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How to tell a story with video

10 video storytelling tips from Director Michael Beach

Everyone has a story to tell, but many people don’t know how to tell their story in a way that captivates their audience. What’s the secret to telling a story that stands out? In this blog, Nashville video production Director, Michael Beach of Cumberland Creative, offers 10 tips on creating an effective and impactful marketing video with a compelling story.

1. Be authentic.

Above all else, capture the true essence of the story that needs to be told, not just the story that you think needs to be told. When creating a storytelling video, many fall victim to overplanning-storyboarding every detail before the project ever starts. While this may make for a more efficient process, it leaves little wiggle room for the story to take the shape it wants to take, likely resulting in cookie-cutter content that fails to stand out.

2. Have a plan.

While you want to let the story tell itself, you still need to have some sort of structure to guide the creative process. This pre-production plan can take many forms depending on the unique needs of each project.

As a baseline, we recommend creating a simple narrative arc, separating the full story into chapters. Having these parameters in place gives direction to the project without limiting the story. This way, when it comes time to shoot, you have an idea of what you need to shoot but also have the flexibility to let the story uncover itself.

3. Know why you're telling the story & to whom.

Before ever putting pen to paper, you should first identify the reason you want to tell a story or produce a video. Is it to promote your business? To increase sales of a particular product? To create a brand identity?

It’s easy to get so immersed in the artistic vision of a project that you forget the ultimate goal of the project. Once you identify your goal, stick to it. Throughout the production process, continually ask yourself, “does this decision move me closer to the goal of this project?” If it does, move forward. If not, nix the idea.

4. Know where your story will be seen.

Keeping the audience in mind also means understanding where the audience will be accessing your story. Will they be on social media? Or will they be watching from a different platform? Meet the audience where they’re at with content that fits the channel they’re on. Fitting audience expectations for content delivery will increase the likelihood that your audience will engage with your story.

5. Capture real conversations.

Conversations shouldn’t be scripted when telling an authentic story. Period. Make small talk with your interview subject before putting them in front of the camera and get them talking about something they’re passionate about-even if it’s unrelated to the actual project. The goal here is to remove that “fish out of water” feeling so that when it’s time to shoot, the subject feels and sounds confident.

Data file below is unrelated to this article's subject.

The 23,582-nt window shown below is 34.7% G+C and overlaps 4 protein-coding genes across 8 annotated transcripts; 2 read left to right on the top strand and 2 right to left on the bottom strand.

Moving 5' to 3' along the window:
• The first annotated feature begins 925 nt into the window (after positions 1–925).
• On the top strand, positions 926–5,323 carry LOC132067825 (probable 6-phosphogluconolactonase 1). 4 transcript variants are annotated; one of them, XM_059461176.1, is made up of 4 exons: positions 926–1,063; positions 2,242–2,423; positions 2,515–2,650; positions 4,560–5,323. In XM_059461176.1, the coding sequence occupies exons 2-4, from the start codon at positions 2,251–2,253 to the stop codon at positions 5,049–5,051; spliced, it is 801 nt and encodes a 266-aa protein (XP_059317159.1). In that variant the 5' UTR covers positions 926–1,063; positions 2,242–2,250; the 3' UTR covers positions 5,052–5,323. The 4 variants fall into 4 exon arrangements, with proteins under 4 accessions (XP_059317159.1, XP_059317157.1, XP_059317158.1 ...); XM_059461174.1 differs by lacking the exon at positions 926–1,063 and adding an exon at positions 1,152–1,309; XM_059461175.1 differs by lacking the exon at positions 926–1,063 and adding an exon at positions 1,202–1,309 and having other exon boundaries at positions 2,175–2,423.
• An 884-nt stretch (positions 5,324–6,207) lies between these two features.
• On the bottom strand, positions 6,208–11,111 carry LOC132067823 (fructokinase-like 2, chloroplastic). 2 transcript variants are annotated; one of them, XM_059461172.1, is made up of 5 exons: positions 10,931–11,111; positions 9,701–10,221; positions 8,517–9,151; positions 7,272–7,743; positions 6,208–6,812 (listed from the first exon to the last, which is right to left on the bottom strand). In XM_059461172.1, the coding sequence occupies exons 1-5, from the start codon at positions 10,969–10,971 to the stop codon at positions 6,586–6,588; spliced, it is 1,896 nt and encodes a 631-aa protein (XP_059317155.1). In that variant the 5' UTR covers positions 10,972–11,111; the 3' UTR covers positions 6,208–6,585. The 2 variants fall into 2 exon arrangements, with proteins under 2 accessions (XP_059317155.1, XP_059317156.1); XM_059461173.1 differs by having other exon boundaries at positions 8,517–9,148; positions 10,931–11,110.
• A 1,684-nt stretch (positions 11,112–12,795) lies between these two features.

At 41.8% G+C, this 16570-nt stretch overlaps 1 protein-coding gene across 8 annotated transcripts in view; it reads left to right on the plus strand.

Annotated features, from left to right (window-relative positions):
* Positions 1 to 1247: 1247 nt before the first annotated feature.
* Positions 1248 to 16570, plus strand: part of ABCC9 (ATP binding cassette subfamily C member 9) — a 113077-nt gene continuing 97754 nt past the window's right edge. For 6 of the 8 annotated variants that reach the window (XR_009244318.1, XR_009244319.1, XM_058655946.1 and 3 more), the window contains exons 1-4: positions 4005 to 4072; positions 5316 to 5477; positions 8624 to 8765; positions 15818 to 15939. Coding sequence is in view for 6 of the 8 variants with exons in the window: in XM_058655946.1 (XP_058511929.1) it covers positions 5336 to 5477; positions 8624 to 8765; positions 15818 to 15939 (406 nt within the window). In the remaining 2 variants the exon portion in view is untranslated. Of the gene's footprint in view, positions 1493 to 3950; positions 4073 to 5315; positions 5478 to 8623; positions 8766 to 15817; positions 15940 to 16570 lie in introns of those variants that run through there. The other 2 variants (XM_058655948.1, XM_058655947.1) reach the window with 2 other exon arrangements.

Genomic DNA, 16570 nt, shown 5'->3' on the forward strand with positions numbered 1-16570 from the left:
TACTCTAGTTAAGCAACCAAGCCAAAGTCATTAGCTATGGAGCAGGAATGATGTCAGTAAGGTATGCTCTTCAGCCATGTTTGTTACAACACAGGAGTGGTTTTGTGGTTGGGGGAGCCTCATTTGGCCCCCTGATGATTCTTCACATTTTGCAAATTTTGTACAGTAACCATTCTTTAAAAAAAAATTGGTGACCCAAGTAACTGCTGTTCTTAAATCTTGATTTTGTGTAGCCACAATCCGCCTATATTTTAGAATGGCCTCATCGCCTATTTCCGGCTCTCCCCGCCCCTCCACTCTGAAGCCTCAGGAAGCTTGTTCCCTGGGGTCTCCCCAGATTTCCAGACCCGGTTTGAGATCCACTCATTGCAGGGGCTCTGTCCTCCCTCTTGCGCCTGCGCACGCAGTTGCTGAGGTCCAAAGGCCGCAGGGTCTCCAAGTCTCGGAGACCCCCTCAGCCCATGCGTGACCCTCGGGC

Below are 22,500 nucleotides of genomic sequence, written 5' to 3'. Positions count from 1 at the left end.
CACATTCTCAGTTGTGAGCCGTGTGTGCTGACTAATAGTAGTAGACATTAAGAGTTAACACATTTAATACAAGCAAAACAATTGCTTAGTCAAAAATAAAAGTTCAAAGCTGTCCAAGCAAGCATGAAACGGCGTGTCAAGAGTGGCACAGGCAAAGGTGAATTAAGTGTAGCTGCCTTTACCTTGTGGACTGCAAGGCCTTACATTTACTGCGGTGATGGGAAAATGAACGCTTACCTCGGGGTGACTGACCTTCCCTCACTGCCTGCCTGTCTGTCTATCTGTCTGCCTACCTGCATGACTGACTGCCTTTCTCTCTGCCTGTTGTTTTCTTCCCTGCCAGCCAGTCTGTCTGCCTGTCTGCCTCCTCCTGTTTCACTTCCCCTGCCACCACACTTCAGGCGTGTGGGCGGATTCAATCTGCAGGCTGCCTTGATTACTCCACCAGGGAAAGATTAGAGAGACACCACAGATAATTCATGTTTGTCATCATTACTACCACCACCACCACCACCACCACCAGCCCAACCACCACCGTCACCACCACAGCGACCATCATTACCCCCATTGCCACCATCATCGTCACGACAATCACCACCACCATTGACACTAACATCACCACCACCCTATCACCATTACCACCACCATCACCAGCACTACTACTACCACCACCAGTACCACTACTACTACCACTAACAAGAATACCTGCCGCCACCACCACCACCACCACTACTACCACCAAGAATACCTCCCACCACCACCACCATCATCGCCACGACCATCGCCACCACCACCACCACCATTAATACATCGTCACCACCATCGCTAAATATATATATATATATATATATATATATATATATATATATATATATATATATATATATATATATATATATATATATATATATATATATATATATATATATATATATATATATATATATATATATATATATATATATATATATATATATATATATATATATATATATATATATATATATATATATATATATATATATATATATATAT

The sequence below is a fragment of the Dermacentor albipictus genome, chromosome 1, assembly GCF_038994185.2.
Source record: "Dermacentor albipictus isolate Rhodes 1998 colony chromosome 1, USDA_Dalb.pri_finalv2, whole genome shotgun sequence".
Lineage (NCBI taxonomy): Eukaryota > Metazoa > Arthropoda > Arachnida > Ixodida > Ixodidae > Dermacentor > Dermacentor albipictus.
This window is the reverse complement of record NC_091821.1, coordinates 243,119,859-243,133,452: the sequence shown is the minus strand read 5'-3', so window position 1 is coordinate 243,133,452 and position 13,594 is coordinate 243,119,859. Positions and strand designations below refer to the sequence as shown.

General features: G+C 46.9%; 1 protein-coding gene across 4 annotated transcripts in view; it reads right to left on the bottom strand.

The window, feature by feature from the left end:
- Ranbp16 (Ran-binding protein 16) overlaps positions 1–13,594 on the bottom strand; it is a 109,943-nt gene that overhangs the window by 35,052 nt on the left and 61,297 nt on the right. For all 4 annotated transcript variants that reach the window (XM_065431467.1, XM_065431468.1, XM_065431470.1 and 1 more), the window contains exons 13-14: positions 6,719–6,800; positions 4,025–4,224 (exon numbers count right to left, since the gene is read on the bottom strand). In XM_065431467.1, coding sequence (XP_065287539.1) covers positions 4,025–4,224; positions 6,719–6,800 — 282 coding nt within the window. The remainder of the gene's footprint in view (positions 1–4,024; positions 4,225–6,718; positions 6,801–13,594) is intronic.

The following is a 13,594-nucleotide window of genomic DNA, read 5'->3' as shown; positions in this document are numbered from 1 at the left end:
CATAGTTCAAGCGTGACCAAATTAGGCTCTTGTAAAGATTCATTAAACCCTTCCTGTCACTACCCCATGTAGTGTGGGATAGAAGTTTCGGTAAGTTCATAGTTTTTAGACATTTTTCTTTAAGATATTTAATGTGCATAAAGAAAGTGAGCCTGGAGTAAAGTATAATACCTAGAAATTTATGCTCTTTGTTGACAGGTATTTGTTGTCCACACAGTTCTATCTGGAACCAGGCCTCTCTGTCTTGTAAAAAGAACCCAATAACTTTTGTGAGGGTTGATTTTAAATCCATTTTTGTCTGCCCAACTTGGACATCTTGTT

6. Get the B roll the story calls for.

Similar to illustrations in a picture book, B roll shows what the story is telling its audience. In order for a story to be believable, B roll must truly depict what is being said. For instance, if you’re telling a story about excellent customer service, you should collect B roll that shows excellent customer service in action. This may take more time and planning than say, product footage, however, going the extra mile on B roll enhances the overall authenticity of the story.

7. Leave ego at the door.

Let the best ideas rise to the top even if they aren’t your own. The best stories come from collaboration, input and an evolving product. Rather than trying to preserve your ideas at the expense of the story, be willing to throw out ideas to make room for better ones.

8. Be human.

A story should focus on the human experience. We’ve all seen millions of videos that throw out numbers and statistics, yet they don’t really capture our attention. Why? People connect to people. Focusing on the human condition allows people to form a connection with a story, turning a passive audience into an engaged audience.

9. Get to know your subject.

A story must first be heard to be told. To truly hear a story, you need to invest in getting to know your subject. Make a point to form a relationship with this subject so that you can tell the story of someone you actually know, not someone you think you know. A story will be much more powerful if it has the extra texture of true personality.

10. Don't be afraid to cut.

As a storyteller, you have a responsibility to tell the story as is-even if it means cutting content that you like. Narrow your story down to its bare bones and then fill the gaps with compelling pieces. You may find this painful to do at first, but you’ll find that this practice unveils the authentic story that deserves to be told.

Interested in producing a video for your business?

Contact Cumberland Creative Video Production, Nashville

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